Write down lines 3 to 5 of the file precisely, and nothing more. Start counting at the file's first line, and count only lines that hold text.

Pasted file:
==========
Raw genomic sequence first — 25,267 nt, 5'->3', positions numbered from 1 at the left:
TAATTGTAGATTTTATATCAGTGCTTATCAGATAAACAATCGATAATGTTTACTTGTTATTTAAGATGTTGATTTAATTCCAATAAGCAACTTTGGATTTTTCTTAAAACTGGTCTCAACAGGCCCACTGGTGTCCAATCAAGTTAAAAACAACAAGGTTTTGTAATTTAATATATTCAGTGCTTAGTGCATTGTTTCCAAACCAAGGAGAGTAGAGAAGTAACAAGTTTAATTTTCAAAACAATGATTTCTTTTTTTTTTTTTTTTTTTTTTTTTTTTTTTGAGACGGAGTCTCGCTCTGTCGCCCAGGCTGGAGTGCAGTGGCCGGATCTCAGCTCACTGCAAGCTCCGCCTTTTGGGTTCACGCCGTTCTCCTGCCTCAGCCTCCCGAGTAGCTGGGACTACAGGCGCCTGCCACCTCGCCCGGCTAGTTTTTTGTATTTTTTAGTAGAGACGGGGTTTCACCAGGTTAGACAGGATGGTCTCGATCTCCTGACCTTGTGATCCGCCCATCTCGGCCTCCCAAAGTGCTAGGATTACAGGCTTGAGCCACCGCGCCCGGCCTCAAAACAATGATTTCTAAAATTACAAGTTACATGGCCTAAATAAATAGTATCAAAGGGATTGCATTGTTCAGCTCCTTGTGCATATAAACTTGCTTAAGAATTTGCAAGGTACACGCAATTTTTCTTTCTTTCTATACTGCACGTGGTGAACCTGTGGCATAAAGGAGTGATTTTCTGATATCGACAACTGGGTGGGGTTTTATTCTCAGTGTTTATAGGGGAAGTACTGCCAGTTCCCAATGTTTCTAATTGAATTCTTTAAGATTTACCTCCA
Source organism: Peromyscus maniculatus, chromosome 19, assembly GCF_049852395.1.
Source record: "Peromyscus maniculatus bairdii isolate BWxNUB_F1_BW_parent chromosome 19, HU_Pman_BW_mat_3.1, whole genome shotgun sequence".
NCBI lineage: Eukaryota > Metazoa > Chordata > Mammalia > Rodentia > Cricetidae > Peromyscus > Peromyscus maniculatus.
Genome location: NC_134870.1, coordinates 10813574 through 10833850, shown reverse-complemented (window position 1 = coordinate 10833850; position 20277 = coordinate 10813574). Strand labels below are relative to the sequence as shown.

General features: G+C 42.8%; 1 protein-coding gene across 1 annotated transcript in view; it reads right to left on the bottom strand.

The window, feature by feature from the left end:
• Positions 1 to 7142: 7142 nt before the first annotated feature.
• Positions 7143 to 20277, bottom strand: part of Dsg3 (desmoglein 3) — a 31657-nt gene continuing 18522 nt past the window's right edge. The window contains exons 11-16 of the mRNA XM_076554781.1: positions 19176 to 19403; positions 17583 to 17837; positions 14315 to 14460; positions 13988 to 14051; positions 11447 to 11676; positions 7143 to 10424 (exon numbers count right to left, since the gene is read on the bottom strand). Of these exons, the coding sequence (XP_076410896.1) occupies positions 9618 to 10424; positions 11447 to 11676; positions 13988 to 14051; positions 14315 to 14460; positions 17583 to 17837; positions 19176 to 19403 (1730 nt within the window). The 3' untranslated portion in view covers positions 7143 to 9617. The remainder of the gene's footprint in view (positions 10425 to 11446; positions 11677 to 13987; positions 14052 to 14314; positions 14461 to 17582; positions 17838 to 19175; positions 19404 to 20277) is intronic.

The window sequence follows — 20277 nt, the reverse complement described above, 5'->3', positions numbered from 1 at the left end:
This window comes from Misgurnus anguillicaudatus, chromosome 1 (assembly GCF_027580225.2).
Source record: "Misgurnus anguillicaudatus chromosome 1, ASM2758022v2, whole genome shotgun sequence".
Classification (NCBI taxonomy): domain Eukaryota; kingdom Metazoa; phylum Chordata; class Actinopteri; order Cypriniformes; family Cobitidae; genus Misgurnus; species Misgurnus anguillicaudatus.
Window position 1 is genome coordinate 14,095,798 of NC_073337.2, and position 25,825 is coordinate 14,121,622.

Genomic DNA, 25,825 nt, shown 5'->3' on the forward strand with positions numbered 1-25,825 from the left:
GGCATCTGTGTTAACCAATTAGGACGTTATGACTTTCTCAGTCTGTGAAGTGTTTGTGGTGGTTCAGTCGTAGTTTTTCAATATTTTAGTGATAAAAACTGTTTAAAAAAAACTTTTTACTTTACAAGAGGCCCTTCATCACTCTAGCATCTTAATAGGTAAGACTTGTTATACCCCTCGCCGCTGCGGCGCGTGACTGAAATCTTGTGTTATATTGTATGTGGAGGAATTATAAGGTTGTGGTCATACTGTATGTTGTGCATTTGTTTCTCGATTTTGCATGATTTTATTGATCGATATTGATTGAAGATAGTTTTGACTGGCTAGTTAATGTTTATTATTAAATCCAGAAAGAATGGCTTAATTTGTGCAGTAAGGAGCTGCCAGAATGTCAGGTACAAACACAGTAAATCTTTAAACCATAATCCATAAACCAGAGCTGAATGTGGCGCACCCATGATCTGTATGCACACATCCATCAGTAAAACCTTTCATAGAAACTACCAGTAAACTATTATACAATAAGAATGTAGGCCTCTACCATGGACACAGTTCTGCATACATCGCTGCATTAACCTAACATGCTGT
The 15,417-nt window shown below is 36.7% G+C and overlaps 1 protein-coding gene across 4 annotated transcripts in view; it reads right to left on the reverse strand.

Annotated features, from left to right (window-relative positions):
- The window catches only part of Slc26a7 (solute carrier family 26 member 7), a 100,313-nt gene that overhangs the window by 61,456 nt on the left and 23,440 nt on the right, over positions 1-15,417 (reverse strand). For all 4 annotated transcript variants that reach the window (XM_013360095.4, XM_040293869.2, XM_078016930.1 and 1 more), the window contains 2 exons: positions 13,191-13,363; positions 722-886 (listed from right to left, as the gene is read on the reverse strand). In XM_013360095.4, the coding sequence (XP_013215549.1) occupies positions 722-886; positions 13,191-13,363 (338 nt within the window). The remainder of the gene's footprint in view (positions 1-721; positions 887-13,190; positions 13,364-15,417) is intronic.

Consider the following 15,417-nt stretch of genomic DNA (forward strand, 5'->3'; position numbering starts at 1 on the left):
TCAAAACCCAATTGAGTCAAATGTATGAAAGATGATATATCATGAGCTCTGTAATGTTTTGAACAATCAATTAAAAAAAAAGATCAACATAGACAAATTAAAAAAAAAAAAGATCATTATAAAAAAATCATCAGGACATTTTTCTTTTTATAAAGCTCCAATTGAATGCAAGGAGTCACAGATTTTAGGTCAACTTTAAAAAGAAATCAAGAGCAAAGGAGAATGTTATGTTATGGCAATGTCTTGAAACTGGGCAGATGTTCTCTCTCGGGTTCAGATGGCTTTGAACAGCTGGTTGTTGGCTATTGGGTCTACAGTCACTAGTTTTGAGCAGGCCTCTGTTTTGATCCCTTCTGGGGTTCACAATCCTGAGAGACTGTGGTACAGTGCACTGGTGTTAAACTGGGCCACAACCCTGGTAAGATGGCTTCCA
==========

Source organism: Peromyscus maniculatus, chromosome 19, assembly GCF_049852395.1.
Source record: "Peromyscus maniculatus bairdii isolate BWxNUB_F1_BW_parent chromosome 19, HU_Pman_BW_mat_3.1, whole genome shotgun sequence".
NCBI lineage: Eukaryota > Metazoa > Chordata > Mammalia > Rodentia > Cricetidae > Peromyscus > Peromyscus maniculatus.